Archive for January, 2010

Cluetrain Manifesto 10th Anniversary Edition: Still the end of business as usual?

14 Jan
I read the Cluetrain Manifesto in when it was published in 1999. We had just raised capital for the startup I co-founded, and I was flying back and forth from San Francisco to Toronto to Boston, which left me with a lot of reading time. As someone who was a) ambivalent about the corporate world, b) excited about the net, and c) founding a company, I found in Cluetrain a great deal of comfort, inspiration and fire.

In 1999, Rick Levine, Christopher Locke, Doc Searls and David Weinberger published the Cluetrain Manifesto, a business book that expanded upon 95 theses that they had "nailed to the Web" by posting online, prompting a great deal of furor, discussion, and fooforaw. The first of these theses was Doc Searls's now-famous aphorism that "markets are conversations," and the remaining 94 refined these theses, presenting an indictment of business as-it-was, with special regard for the clueless approach the corporate world took to the net.

Cluetrain influenced an entire generation of net-heads (as generations are reckoned in what we called "Internet time" back in the paleolithic era), for better and for worse. Better: entrepreneurs, social entrepreneurs, and accidental entrepreneurs who discovered that talking with people in the normal, recognizable, human voice was both possible and superior to the old third-person/passive-voice corporatespeak. Worse: the floodtide of marketing jerks who mouthed "Markets are conversations" even as they infiltrated blogs and other social spaces with badly disguised corporate communications beamed in from marcom central.

Now a decade has gone by, an eternity in Internet time, and Basic Books has brought out a "tenth anniversary edition" of the Manifesto, with new chapters by all four original authors, as well as supplementary material by Jake McKee (who manages Lego's social outreach); JP Rangaswami (the maverick Chief Scientist for British Telecom) and Dan Gillmor (net-journalism visionary and author of We the Media, late of the San Jose Mercury News).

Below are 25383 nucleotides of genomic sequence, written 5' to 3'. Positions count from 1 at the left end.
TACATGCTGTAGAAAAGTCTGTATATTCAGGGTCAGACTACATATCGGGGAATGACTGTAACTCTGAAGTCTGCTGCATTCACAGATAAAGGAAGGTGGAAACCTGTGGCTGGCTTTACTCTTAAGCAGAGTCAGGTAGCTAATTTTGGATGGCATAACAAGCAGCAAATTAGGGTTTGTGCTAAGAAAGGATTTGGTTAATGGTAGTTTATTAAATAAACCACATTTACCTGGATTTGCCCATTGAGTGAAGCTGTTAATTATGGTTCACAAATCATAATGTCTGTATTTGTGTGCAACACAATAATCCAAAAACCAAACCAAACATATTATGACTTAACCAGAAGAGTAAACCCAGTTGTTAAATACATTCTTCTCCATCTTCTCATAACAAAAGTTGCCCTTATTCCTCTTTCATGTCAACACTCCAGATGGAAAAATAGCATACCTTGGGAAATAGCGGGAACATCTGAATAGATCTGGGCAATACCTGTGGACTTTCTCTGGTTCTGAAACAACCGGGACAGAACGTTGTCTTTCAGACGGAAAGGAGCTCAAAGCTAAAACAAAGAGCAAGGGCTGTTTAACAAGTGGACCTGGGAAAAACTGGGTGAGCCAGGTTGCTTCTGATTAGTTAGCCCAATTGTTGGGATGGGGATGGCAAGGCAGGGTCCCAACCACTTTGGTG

First things first: the original, core material stands up remarkably well. Depressingly, the best-weathered stuff is that which describes all the ways that big companies get the net wrong. They're still making the same mistakes. Some of the more optimistic material dated a little faster. There's a lesson in there: it's easier to predict stupidity than cleverness.

The supplementary material is very good as well. The original authors take a very hard look at their original material and do a great job of explaining what went wrong, what went right, and where it's likely to go now. I was especially taken with Chris Locke's "Obedient Poodles for God and Country," a scathing critique of the market itself, asking big questions that the first Manifesto dared not raise -- strangely, I was least taken by Locke's original piece in the Manifesto, which says something about Locke, or me, or both. Searls's new piece has an inspiring -- if utopian -- look at how business might yet reorganize itself on humane principles using the net; and Weinberger's philosophical look at the threats facing the net and analysis of the utopian, realist and distopian views on the net's future play against one another is an instant classic.

The afterwords by the new contributors are likewise extremely engaging stuff, as you might expect. McKee is extremely blunt in recounting the mistakes Lego made with the net early on, and the story of how they turned things around is a true inspiration. Gillmor's ideas on the net and news and media are a neat and concise and compelling version of his extremely important message. Rangaswami's piece is characteristic of his deadpan, mischievous boardroom subversion, and has to be read to be believed.

As updates go, Cluetrain 2.0 is a very fine effort. If you didn't read the first edition, this is your chance. If you did read the first edition, it's time to go back to the source material again. You'll be glad you did.

The Cluetrain Manifesto: 10th Anniversary Edition

(Thanks to Basic Books for sending me a review copy of this book!)


Burning the library in slow motion: how copyright extension has banished millions of books to the scrapheap of history

11 Jan